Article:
Last time we learned the basic anatomical stuff and motion of the shoulder muscles. And we identified and understood the muscles on a model. Great, but now let’s focus on why we’re here – how to draw the shoulder muscles.
The infraspinatus is flat and simple. It has a convex form, like all muscles do, but the convexity is usually subtle. Like a fluffy pancake. It’ll appear as a recessed plane since the surrounding muscles bulge out. However, when the infraspinatus is active and really developed, it can also bulge out. You might see the infraspinatus split into two bumps. In this photo it’s split down the middle. But, this split can be confusing. In this photo, this is the large shape of the infraspinatus. The split takes a curved, more vertical path. Not what you’d expect.
Let’s move on to the teres minor. Like I said before, the teres minor isn’t always visible. On the surface it can appear as a continuation of the infraspinatus, or a depression, since the infraspinatus and teres major travel above it. But when you do see it on an ultra ripped superbeing, remember “teres” means cylindrical and that’s exactly its form.
The teres major is also a cylindrical muscle, but it’s much larger. The teres major is visible on most people, even thin women. That’s why it’s such a great landmark. It’s that bump on the outer contour of the back, near the armpit. When the arms are at rest, the infraspinatus and teres minor stay flat but the teres major is squashed and stands out. When the arms are raised, the teres major is stretched, so the cylinder gets thinner. Its form become less visible, but the double-curve of the back becomes clearer. What is that, you ask? Well… The latissimus dorsi dominantes the contour of the back with its strong upwards angle. But the teres major cuts across the latissimus to get to its insertion. This creates a double curve. The latissimus has the longer, more vertical angle, and the teres major is that short, more horizontal angle near the armpit. If you only remember one muscle today, make it the teres major! It’s visible on nearly everybody and it’s helpful for locating other muscles.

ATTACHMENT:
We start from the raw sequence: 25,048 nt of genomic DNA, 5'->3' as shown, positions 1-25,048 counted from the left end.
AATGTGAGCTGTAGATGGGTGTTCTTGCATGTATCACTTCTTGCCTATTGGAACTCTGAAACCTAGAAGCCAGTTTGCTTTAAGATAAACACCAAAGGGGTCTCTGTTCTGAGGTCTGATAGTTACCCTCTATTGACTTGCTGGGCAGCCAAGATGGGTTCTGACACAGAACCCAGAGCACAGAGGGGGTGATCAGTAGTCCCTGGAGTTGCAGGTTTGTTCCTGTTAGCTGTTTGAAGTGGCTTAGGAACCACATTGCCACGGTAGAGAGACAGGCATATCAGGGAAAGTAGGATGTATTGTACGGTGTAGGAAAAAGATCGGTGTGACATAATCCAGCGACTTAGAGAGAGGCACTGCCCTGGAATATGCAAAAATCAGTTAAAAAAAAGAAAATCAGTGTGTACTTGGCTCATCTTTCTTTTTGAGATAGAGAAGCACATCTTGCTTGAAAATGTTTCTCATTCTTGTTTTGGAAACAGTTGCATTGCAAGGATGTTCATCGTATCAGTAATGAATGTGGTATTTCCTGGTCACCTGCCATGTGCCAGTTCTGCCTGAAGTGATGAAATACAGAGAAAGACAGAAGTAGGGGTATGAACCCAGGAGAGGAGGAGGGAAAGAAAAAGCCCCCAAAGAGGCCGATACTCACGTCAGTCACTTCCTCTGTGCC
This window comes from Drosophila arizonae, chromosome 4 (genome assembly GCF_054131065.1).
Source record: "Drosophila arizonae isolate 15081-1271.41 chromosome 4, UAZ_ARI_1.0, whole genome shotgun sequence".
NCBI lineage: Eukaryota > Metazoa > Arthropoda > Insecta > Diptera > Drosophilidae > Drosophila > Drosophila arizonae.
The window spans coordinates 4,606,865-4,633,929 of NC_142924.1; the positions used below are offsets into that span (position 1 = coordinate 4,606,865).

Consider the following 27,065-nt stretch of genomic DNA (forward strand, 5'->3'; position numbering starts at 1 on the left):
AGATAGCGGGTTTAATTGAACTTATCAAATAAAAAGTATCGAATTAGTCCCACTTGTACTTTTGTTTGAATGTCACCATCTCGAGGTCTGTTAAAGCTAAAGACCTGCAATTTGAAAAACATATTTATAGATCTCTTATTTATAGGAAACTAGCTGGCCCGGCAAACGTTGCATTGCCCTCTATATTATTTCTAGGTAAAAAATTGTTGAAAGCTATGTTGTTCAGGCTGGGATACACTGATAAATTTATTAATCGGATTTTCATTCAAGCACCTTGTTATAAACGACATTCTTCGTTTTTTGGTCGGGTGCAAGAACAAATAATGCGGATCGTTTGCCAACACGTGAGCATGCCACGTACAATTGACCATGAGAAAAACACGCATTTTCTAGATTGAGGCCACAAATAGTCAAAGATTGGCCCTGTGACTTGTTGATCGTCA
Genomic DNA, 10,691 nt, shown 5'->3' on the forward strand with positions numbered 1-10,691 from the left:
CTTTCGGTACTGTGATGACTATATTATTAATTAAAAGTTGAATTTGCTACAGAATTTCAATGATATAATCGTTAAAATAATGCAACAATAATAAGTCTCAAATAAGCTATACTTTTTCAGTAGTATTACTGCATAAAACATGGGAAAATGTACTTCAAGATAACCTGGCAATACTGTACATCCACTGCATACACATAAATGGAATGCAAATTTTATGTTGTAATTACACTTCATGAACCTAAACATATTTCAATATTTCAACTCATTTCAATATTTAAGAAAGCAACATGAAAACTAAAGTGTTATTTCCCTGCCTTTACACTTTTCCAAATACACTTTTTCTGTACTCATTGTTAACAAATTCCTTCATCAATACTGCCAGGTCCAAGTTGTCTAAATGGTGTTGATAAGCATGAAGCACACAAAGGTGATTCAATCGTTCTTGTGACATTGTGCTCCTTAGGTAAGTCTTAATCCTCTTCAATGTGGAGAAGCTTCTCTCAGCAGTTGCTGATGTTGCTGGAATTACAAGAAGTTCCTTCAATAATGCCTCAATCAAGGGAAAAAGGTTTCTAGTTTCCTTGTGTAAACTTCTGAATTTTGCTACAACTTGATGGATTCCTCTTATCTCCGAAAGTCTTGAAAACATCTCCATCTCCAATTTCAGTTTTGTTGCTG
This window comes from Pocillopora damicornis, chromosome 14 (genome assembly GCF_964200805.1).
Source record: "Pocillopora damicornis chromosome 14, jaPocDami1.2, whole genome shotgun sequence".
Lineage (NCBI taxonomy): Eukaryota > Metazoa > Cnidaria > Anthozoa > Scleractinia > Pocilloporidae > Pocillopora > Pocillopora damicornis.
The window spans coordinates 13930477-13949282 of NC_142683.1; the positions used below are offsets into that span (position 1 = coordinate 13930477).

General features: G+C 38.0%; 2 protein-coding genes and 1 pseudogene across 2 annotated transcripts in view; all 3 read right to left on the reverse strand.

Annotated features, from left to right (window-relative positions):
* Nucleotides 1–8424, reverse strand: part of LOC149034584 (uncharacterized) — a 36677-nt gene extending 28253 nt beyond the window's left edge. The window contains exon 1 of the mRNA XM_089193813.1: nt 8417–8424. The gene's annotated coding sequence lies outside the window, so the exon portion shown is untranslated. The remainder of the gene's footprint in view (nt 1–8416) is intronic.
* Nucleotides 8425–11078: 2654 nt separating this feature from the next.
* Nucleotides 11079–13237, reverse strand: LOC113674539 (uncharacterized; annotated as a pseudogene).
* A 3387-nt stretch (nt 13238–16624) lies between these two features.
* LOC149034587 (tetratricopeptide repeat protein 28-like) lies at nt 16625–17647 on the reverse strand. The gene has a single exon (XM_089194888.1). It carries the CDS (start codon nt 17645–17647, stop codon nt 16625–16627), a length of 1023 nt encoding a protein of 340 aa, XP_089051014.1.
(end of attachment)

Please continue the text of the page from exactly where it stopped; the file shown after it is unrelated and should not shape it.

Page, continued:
The serratus anterior makes a fan-like shape as it reaches out from behind the scapula to wrap around the rib cage. The attachments to the ribs follow an arc somewhat parallel to the skeletal arch. It’s largely covered up by the pectoralis major in the top front and the latissimus dorsi in the back. Usually, only the tips of the lowest 4 digits are subcutaneous, progressively getting smaller as they attach closer to the lats.
Individually, each digit has a cylindrical form, and that’s clearest where they interlock with the external oblique digits. The serratus digits are more horizontal and rounder than their oblique neighbors, so there will be instances when you’ll see the serratus, as the oblique digits stay flat.
On the back, the latissimus dorsi completely overlaps the serratus, but sometimes the volume of the serratus is thick enough to push out and be visible anyway. If so, the serratus will appear as a large round form arcing from the bottom of the scapula to the flank of the oblique. So, when the lat is flexed, we’ll see the cylindrical form of the lat. When the lat is relaxed, we’ll see the serratus.
Invent the back muscles! Draw the rib cage, scapula and humerus as simple planar forms. Then add the shoulder muscles. Try out different poses and angles. If inventing is a bit too challenging for you, start by using photo reference or the Skelly app, and ease in to invention. I also have premium model photos available, or you can get a free model sampler pack by subscribing to the Proko newsletter.